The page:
Buffy Davis (Jolene Perks)
I used to have a lot of time for Jolene; time and sympathy, for having to put up with Kenton. However, I’m afraid that she is now persona non grata as far as I’m concerned. It all went wrong on Tuesday, which was Shrove Tuesday, and only the second night in
The Bull’s kitchen for new chef Zoe.
Zoe, who Kenton says has experience cooking in Belgium, is getting cheesed off because all she is doing is cooking pancakes. Admittedly the fillings vary, but Zoe feels this is below her and walks out, leaving Jolene in sole charge of the kitchen. Service is suffering and is not helped by Kenton encouraging people to make up their own, bespoke fillings such as panda and passion fruit, or elephant and aubergine (see the ‘sympathy‘ comment in the first line of the preceding paragraph). This is the second time in a fortnight that Jolene has been under pressure in the kitchen and she tells her husband that she’s had enough, what with Valentine’s Day coming up and they desperately need someone.
Kenton says that they will look further afield, but Jolene says “better the devil you know” and she will ring Wayne. Understandably, Kenton isn’t impressed, saying incredulously “You want your ex-husband working in our kitchen?” and Jolene replies “Either we get Wayne in or you can run the kitchen yourself.” And that’s why she’s off my Christmas card list - after all these months of his blessed absence, the thought of the return of whiny Wayne is enough to make you weep. But all is not lost: don’t throw in the towel, Kenton - get yourself a set of whites and an apron and enrol on that express cookery course. Quickly.
Am I the only one who thinks that there could be a synergy between the Fairbrothers and Lynda Snell? Consider; she wants a shepherd’s hut, which is, essentially, a flash hut on wheels, while the Fairbrothers are looking for a mobile hen house (the ‘Eggmobile’) which is, essentially - well - a hut on wheels. Instead of getting Eddie to knock up the former (and, if history is any guide, you know that this will all end in tears) and Bert Fry to build the latter, why can’t there just be one mobile shed? Lynda could look at it during the day and Rex and Toby could lock their hens in it at night. Just a thought.
While talking of Lynda, we learn, with sinking heart, that she is planning some sort of production, celebrating rural life, to mark the re-opening of the Village Hall on Easter Monday. Bert comments “Lynda’s a glutton for punishment, isn’t she?” When it comes to dishing it out to us, she certainly is - I mean we’ve only just had Calendar Girls, for God’s sake
Rex is still carrying a torch for Pip and his sensitive brother gives him advice, telling him to “get in there - what are you waiting for?” Toby says that he has become bored with Pip’s ‘hard to get’ act and reminds Rex that “Pip does come with a farm attached.” Who said romance was dead? Rex isn’t impressed: “You give men a bad name” he tells his brother. The following day, Rex is at Brookfield, looking for Bert to discuss plans for the Eggmobile, and he runs into Pip, who is despondent, as she and Matthew had their first row the other night and she is wondering whether or not a long-distance relationship is viable. Rex invites her for a drink to talk about it and is somewhat surprised when she says OK and how about tonight?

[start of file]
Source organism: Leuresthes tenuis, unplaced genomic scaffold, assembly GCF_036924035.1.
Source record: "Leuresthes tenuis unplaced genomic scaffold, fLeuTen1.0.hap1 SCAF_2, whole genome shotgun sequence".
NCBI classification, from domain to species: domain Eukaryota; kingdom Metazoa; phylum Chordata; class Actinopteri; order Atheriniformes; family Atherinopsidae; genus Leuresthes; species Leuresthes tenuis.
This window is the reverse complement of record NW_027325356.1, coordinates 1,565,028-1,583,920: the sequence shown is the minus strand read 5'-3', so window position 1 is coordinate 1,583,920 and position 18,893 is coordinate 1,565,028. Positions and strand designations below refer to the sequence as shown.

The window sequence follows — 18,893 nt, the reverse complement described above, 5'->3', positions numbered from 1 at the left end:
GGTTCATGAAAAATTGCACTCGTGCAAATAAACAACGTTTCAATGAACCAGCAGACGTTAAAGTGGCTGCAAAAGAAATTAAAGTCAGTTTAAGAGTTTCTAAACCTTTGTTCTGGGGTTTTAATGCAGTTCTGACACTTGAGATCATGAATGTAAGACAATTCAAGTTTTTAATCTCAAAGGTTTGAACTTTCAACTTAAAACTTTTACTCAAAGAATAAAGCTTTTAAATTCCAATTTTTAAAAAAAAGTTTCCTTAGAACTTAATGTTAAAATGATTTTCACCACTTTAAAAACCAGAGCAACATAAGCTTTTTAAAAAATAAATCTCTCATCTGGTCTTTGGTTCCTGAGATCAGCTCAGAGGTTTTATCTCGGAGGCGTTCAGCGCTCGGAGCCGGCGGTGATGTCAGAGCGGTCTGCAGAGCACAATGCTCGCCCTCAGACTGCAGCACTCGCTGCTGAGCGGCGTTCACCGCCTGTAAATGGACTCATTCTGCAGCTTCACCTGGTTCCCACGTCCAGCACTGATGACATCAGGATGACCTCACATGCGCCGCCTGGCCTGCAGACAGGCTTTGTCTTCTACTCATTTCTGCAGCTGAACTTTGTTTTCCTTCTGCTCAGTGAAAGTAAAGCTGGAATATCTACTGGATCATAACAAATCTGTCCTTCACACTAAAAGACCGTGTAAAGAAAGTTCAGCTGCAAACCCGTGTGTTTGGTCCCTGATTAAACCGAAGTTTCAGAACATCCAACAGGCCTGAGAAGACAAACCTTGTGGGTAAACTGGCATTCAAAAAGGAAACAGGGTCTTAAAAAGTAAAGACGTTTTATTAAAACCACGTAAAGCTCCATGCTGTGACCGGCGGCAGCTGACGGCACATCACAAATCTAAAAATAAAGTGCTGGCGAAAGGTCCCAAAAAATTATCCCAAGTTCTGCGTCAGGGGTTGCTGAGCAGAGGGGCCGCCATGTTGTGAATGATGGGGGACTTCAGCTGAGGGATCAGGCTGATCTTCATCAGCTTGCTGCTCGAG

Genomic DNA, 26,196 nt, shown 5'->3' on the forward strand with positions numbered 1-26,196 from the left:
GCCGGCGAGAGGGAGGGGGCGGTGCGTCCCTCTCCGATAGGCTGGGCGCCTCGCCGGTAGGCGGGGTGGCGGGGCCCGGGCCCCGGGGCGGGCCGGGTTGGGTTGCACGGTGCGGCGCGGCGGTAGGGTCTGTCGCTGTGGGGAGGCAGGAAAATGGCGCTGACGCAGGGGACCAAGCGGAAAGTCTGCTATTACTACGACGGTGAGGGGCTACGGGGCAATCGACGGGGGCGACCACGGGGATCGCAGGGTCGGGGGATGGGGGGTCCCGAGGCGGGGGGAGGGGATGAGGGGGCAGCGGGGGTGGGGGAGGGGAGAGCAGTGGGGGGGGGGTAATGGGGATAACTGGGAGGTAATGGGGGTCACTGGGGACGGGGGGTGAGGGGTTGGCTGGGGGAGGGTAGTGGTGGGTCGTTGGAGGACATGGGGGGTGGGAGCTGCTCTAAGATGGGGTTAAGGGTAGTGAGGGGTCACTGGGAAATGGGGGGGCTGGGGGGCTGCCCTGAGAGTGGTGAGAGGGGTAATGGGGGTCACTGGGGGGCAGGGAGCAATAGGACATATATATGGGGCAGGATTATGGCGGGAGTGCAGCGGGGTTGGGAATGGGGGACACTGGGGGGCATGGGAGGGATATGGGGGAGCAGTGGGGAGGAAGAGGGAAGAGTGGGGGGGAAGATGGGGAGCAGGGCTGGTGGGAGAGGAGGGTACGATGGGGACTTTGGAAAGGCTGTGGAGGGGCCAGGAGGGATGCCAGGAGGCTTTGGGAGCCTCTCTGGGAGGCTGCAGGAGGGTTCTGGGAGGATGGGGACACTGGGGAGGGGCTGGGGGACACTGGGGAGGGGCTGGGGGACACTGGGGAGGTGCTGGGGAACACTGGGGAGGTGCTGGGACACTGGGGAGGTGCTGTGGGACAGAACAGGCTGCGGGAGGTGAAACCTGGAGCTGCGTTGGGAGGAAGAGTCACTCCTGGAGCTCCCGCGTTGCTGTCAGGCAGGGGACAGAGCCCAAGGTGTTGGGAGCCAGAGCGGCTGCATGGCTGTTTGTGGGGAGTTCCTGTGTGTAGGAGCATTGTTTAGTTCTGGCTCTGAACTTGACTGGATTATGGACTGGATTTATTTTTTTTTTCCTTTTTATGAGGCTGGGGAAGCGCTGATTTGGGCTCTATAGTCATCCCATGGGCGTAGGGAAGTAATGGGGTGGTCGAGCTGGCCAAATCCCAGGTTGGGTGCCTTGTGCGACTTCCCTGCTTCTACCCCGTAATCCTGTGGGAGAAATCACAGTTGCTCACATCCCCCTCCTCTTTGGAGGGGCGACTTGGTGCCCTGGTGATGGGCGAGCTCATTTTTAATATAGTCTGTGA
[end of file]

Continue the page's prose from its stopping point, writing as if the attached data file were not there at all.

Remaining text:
At The Bull, she pours out her heart to Rex and, to his credit, he says that perhaps she should be patient and hang on in there till they can get together. “Like a romantic weekend, maybe?” she replies, brightening up considerably. Rex,” she says, “you’re brilliant; I feel so much better now - you’re such a good mate.” Wasn’t that sweet of Rex? Compare and contrast his attitude with that of Toby, whose reaction to Pip’s situation would have been along the lines of ripping off his clothes and saying “come over here you trollop and get some of this” or something equally sensitive.
Later on in the week, Rooooth thanks Rex for cheering Pip up and tells him that she and Matthew have managed to get the weekend off and will be together for Valentine’s Day. “I’m really pleased for her” says Rex, in a hollow voice. He discusses the situation with Toby, telling him that he feels it’s pointless to pursue Pip now. For Toby, however, glasses are always brimful - never mind that half-full, defeatist rubbish, and he says Pip and Matthew will have a few loved-up days, then Matthew will “go back to Yokelshire.” “Keep her sweet and wait for the Matthew thing to implode” is Toby’s advice.
Now we have to ask ourselves exactly how hard does Lilian work for AmSide? We know that, on Justin’s advice, she is disposing of some properties in Borchester, but that seems to be it, as far as work is concerned. On Thursday, she is waiting for Justin to take her to Felpersham races, where his horse is running. He picks her up at Home Farm, where Brian, somewhat mischievously, says that he and Miranda (Justin’s wife) must come to dinner sometime. It’s worth mentioning that, earlier in the week, Brian was wondering to Jennifer exactly what was going on between Justin and Lilian. “Don’t be a gossip” his wife admonished him.